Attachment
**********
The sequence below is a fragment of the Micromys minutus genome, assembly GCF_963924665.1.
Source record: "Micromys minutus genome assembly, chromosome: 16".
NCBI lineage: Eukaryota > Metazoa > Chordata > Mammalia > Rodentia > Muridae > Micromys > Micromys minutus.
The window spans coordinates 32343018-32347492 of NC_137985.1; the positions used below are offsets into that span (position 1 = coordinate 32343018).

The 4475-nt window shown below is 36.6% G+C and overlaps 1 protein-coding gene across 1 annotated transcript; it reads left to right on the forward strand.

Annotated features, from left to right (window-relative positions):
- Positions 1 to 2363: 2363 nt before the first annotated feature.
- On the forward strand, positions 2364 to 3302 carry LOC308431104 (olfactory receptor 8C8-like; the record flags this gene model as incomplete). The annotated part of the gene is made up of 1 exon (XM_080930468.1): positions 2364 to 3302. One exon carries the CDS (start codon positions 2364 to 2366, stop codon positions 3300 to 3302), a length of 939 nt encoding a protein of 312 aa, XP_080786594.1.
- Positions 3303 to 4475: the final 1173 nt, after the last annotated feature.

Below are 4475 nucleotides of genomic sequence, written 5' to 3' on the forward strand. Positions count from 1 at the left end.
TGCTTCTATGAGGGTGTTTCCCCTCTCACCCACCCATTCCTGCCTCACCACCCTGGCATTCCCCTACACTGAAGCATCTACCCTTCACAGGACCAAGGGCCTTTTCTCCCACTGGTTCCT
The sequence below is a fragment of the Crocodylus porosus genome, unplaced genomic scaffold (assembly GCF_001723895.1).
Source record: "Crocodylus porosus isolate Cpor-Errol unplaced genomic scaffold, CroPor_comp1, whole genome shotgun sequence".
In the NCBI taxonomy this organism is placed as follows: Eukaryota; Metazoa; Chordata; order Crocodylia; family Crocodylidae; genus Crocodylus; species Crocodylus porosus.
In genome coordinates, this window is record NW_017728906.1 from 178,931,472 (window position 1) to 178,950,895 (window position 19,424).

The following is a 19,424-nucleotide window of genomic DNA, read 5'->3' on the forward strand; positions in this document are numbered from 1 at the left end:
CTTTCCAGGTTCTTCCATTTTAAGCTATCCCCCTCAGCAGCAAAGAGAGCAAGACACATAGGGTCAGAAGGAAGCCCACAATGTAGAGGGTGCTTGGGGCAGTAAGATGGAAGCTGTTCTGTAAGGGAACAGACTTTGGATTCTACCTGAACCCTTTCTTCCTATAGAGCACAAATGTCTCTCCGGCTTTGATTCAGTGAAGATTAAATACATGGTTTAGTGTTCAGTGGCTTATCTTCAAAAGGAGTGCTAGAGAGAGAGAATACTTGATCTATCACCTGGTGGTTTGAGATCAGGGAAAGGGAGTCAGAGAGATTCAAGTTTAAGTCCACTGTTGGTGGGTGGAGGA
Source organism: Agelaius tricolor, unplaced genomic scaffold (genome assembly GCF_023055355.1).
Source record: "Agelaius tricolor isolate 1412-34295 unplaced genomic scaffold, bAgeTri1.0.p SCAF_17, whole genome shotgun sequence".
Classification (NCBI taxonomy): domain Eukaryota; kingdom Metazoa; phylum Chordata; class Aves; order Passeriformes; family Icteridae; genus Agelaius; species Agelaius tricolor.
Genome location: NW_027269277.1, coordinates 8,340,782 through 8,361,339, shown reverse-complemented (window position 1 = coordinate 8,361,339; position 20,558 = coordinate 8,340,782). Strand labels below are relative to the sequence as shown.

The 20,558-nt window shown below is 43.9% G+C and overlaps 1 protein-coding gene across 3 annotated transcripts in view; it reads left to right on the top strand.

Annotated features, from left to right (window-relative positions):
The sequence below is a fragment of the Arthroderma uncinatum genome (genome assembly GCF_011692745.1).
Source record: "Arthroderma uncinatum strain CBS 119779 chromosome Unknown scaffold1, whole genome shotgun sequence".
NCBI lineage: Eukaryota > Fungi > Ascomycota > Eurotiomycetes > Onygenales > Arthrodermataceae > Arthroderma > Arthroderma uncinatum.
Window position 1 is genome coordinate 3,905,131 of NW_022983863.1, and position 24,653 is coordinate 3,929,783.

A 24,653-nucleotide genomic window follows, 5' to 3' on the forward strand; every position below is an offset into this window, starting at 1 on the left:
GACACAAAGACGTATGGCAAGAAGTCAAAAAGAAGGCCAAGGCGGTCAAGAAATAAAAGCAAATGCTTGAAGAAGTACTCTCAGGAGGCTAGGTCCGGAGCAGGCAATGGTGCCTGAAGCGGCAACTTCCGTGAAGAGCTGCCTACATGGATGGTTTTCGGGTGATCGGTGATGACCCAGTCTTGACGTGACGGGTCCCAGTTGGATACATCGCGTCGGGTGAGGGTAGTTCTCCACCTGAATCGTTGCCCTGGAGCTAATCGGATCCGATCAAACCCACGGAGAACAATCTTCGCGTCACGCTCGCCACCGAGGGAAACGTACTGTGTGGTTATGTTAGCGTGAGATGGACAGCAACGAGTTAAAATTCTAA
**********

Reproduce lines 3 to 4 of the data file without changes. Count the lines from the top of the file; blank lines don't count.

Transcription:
NCBI lineage: Eukaryota > Metazoa > Chordata > Mammalia > Rodentia > Muridae > Micromys > Micromys minutus.
The window spans coordinates 32343018-32347492 of NC_137985.1; the positions used below are offsets into that span (position 1 = coordinate 32343018).